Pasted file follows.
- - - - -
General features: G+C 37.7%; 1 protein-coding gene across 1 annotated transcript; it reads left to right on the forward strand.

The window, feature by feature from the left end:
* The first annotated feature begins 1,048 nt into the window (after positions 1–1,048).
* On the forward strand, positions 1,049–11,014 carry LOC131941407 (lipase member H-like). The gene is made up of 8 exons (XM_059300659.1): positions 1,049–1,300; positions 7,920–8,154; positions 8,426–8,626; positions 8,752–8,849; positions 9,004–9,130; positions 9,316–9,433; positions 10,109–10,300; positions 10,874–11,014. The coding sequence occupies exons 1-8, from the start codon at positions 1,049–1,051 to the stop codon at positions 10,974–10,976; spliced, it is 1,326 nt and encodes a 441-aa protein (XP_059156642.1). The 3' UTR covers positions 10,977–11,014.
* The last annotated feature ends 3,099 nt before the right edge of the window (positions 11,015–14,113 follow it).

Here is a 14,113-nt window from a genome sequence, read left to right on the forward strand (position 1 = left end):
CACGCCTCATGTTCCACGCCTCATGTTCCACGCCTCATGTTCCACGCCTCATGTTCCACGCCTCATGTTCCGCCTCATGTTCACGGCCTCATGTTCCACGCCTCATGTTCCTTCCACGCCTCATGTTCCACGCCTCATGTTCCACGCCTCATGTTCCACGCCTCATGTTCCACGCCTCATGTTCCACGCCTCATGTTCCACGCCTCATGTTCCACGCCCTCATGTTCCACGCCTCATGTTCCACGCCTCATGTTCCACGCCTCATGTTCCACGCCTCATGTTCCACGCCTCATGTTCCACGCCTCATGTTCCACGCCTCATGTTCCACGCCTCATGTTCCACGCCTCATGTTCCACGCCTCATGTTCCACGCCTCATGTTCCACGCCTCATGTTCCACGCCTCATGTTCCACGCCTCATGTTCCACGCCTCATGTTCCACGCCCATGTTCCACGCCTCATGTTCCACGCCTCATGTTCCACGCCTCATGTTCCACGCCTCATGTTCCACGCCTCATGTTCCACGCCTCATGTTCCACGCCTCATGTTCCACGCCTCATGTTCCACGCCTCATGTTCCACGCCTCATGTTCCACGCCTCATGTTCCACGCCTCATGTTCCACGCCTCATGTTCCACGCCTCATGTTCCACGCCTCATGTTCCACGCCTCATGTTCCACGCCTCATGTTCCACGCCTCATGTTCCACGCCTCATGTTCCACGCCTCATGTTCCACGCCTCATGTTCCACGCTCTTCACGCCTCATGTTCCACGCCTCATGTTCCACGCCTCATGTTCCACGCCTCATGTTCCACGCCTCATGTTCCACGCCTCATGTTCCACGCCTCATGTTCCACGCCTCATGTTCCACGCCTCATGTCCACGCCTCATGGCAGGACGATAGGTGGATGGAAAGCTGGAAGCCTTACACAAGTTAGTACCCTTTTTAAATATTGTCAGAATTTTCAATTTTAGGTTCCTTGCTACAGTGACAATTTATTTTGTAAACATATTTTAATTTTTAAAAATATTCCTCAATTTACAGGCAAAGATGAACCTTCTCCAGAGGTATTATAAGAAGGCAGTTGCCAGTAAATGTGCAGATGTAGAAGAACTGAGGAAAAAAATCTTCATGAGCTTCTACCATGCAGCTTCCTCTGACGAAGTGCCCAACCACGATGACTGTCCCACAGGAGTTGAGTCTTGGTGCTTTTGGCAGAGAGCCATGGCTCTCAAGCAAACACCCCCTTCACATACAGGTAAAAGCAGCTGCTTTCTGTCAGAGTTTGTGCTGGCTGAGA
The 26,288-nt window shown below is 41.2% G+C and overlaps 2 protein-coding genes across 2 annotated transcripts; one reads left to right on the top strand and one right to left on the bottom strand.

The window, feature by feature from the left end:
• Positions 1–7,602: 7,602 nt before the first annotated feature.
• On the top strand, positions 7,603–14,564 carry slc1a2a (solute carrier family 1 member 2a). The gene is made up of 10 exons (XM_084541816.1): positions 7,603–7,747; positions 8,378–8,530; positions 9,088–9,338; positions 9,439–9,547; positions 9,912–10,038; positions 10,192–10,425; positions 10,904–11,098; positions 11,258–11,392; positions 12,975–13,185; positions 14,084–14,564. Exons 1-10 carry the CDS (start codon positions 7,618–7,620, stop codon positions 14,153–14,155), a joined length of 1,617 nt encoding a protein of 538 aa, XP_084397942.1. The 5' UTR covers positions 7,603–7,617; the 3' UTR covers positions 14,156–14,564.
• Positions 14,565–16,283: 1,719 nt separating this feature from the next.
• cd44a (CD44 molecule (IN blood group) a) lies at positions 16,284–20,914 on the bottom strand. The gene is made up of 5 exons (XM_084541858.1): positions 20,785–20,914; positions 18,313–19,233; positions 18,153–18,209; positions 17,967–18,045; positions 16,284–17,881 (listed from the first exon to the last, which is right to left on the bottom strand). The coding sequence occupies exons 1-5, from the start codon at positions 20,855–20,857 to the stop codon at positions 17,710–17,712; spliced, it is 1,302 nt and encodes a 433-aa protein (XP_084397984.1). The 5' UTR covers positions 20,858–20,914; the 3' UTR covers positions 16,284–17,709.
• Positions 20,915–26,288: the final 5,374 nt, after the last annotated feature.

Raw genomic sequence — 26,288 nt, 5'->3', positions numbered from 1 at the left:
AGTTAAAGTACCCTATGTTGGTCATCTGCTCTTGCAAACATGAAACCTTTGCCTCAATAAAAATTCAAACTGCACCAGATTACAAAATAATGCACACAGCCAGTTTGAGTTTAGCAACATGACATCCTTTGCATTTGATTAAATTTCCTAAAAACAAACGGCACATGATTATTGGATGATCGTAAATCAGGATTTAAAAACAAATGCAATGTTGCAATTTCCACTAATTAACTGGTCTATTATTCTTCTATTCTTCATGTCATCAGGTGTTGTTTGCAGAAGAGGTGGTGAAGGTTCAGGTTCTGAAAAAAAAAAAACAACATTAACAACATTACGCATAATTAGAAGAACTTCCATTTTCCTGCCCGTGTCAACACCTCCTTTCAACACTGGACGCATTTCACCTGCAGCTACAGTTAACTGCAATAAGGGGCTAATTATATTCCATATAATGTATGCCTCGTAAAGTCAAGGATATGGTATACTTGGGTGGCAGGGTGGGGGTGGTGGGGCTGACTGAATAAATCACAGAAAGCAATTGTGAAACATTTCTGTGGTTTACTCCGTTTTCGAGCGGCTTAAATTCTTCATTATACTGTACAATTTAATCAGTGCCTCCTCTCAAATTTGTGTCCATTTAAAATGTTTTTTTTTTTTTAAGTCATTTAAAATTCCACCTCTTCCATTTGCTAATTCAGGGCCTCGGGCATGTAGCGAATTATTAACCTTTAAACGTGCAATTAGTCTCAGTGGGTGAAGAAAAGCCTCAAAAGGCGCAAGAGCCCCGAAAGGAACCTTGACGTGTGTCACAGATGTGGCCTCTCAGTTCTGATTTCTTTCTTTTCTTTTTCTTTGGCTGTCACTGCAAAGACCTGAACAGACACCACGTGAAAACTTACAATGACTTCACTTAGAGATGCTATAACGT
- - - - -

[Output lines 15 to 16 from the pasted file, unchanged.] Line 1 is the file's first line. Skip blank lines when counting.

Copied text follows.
Raw genomic sequence — 26,288 nt, 5'->3', positions numbered from 1 at the left:
AGTTAAAGTACCCTATGTTGGTCATCTGCTCTTGCAAACATGAAACCTTTGCCTCAATAAAAATTCAAACTGCACCAGATTACAAAATAATGCACACAGCCAGTTTGAGTTTAGCAACATGACATCCTTTGCATTTGATTAAATTTCCTAAAAACAAACGGCACATGATTATTGGATGATCGTAAATCAGGATTTAAAAACAAATGCAATGTTGCAATTTCCACTAATTAACTGGTCTATTATTCTTCTATTCTTCATGTCATCAGGTGTTGTTTGCAGAAGAGGTGGTGAAGGTTCAGGTTCTGAAAAAAAAAAAACAACATTAACAACATTACGCATAATTAGAAGAACTTCCATTTTCCTGCCCGTGTCAACACCTCCTTTCAACACTGGACGCATTTCACCTGCAGCTACAGTTAACTGCAATAAGGGGCTAATTATATTCCATATAATGTATGCCTCGTAAAGTCAAGGATATGGTATACTTGGGTGGCAGGGTGGGGGTGGTGGGGCTGACTGAATAAATCACAGAAAGCAATTGTGAAACATTTCTGTGGTTTACTCCGTTTTCGAGCGGCTTAAATTCTTCATTATACTGTACAATTTAATCAGTGCCTCCTCTCAAATTTGTGTCCATTTAAAATGTTTTTTTTTTTTTAAGTCATTTAAAATTCCACCTCTTCCATTTGCTAATTCAGGGCCTCGGGCATGTAGCGAATTATTAACCTTTAAACGTGCAATTAGTCTCAGTGGGTGAAGAAAAGCCTCAAAAGGCGCAAGAGCCCCGAAAGGAACCTTGACGTGTGTCACAGATGTGGCCTCTCAGTTCTGATTTCTTTCTTTTCTTTTTCTTTGGCTGTCACTGCAAAGACCTGAACAGACACCACGTGAAAACTTACAATGACTTCACTTAGAGATGCTATAACGT